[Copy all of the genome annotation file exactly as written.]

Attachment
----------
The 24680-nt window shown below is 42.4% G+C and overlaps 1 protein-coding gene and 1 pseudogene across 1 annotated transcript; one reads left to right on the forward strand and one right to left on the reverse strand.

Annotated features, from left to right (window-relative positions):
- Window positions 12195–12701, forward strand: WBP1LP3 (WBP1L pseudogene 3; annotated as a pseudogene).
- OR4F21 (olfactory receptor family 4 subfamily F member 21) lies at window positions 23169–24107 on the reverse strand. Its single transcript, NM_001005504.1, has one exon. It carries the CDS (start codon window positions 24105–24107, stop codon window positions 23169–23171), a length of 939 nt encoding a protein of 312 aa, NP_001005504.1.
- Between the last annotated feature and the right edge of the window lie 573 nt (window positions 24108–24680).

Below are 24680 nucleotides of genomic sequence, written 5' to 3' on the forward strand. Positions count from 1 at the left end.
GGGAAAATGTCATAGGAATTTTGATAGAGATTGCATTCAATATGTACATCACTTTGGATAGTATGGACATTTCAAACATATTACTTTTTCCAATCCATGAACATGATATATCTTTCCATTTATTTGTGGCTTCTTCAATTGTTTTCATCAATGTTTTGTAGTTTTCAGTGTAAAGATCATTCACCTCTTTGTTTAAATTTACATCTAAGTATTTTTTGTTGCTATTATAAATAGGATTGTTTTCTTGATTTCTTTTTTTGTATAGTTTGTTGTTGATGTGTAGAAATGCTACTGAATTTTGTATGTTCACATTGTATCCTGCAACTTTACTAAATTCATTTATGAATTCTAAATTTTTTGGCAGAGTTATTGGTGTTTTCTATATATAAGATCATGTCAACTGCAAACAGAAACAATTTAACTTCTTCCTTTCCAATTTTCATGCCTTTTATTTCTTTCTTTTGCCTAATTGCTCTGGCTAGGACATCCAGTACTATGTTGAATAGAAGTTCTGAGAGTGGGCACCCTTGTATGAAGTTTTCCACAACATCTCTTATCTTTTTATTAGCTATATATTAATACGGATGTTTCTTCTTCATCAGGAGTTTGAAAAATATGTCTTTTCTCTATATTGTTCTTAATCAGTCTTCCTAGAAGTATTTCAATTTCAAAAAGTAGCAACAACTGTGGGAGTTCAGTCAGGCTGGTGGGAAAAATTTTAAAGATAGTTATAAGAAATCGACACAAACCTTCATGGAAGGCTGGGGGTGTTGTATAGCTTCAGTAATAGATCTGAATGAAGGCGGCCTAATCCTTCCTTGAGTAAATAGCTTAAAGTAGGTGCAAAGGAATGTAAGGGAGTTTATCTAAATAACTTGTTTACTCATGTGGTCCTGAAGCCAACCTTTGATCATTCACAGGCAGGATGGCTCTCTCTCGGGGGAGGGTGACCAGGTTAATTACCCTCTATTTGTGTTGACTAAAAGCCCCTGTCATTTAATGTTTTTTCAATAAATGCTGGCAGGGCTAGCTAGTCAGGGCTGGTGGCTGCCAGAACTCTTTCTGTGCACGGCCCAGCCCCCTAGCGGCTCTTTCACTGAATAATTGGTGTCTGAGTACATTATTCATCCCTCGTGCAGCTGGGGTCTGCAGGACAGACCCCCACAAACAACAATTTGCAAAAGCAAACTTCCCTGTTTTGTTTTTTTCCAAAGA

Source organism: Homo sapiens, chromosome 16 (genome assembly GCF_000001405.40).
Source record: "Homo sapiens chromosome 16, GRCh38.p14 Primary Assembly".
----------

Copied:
The 24680-nt window shown below is 42.4% G+C and overlaps 1 protein-coding gene and 1 pseudogene across 1 annotated transcript; one reads left to right on the forward strand and one right to left on the reverse strand.

Annotated features, from left to right (window-relative positions):
- Window positions 12195–12701, forward strand: WBP1LP3 (WBP1L pseudogene 3; annotated as a pseudogene).
- OR4F21 (olfactory receptor family 4 subfamily F member 21) lies at window positions 23169–24107 on the reverse strand. Its single transcript, NM_001005504.1, has one exon. It carries the CDS (start codon window positions 24105–24107, stop codon window positions 23169–23171), a length of 939 nt encoding a protein of 312 aa, NP_001005504.1.
- Between the last annotated feature and the right edge of the window lie 573 nt (window positions 24108–24680).

Below are 24680 nucleotides of genomic sequence, written 5' to 3' on the forward strand. Positions count from 1 at the left end.
GGGAAAATGTCATAGGAATTTTGATAGAGATTGCATTCAATATGTACATCACTTTGGATAGTATGGACATTTCAAACATATTACTTTTTCCAATCCATGAACATGATATATCTTTCCATTTATTTGTGGCTTCTTCAATTGTTTTCATCAATGTTTTGTAGTTTTCAGTGTAAAGATCATTCACCTCTTTGTTTAAATTTACATCTAAGTATTTTTTGTTGCTATTATAAATAGGATTGTTTTCTTGATTTCTTTTTTTGTATAGTTTGTTGTTGATGTGTAGAAATGCTACTGAATTTTGTATGTTCACATTGTATCCTGCAACTTTACTAAATTCATTTATGAATTCTAAATTTTTTGGCAGAGTTATTGGTGTTTTCTATATATAAGATCATGTCAACTGCAAACAGAAACAATTTAACTTCTTCCTTTCCAATTTTCATGCCTTTTATTTCTTTCTTTTGCCTAATTGCTCTGGCTAGGACATCCAGTACTATGTTGAATAGAAGTTCTGAGAGTGGGCACCCTTGTATGAAGTTTTCCACAACATCTCTTATCTTTTTATTAGCTATATATTAATACGGATGTTTCTTCTTCATCAGGAGTTTGAAAAATATGTCTTTTCTCTATATTGTTCTTAATCAGTCTTCCTAGAAGTATTTCAATTTCAAAAAGTAGCAACAACTGTGGGAGTTCAGTCAGGCTGGTGGGAAAAATTTTAAAGATAGTTATAAGAAATCGACACAAACCTTCATGGAAGGCTGGGGGTGTTGTATAGCTTCAGTAATAGATCTGAATGAAGGCGGCCTAATCCTTCCTTGAGTAAATAGCTTAAAGTAGGTGCAAAGGAATGTAAGGGAGTTTATCTAAATAACTTGTTTACTCATGTGGTCCTGAAGCCAACCTTTGATCATTCACAGGCAGGATGGCTCTCTCTCGGGGGAGGGTGACCAGGTTAATTACCCTCTATTTGTGTTGACTAAAAGCCCCTGTCATTTAATGTTTTTTCAATAAATGCTGGCAGGGCTAGCTAGTCAGGGCTGGTGGCTGCCAGAACTCTTTCTGTGCACGGCCCAGCCCCCTAGCGGCTCTTTCACTGAATAATTGGTGTCTGAGTACATTATTCATCCCTCGTGCAGCTGGGGTCTGCAGGACAGACCCCCACAAACAACAATTTGCAAAAGCAAACTTCCCTGTTTTGTTTTTTTCCAAAGA

Source organism: Homo sapiens, chromosome 16 (genome assembly GCF_000001405.40).
Source record: "Homo sapiens chromosome 16, GRCh38.p14 Primary Assembly".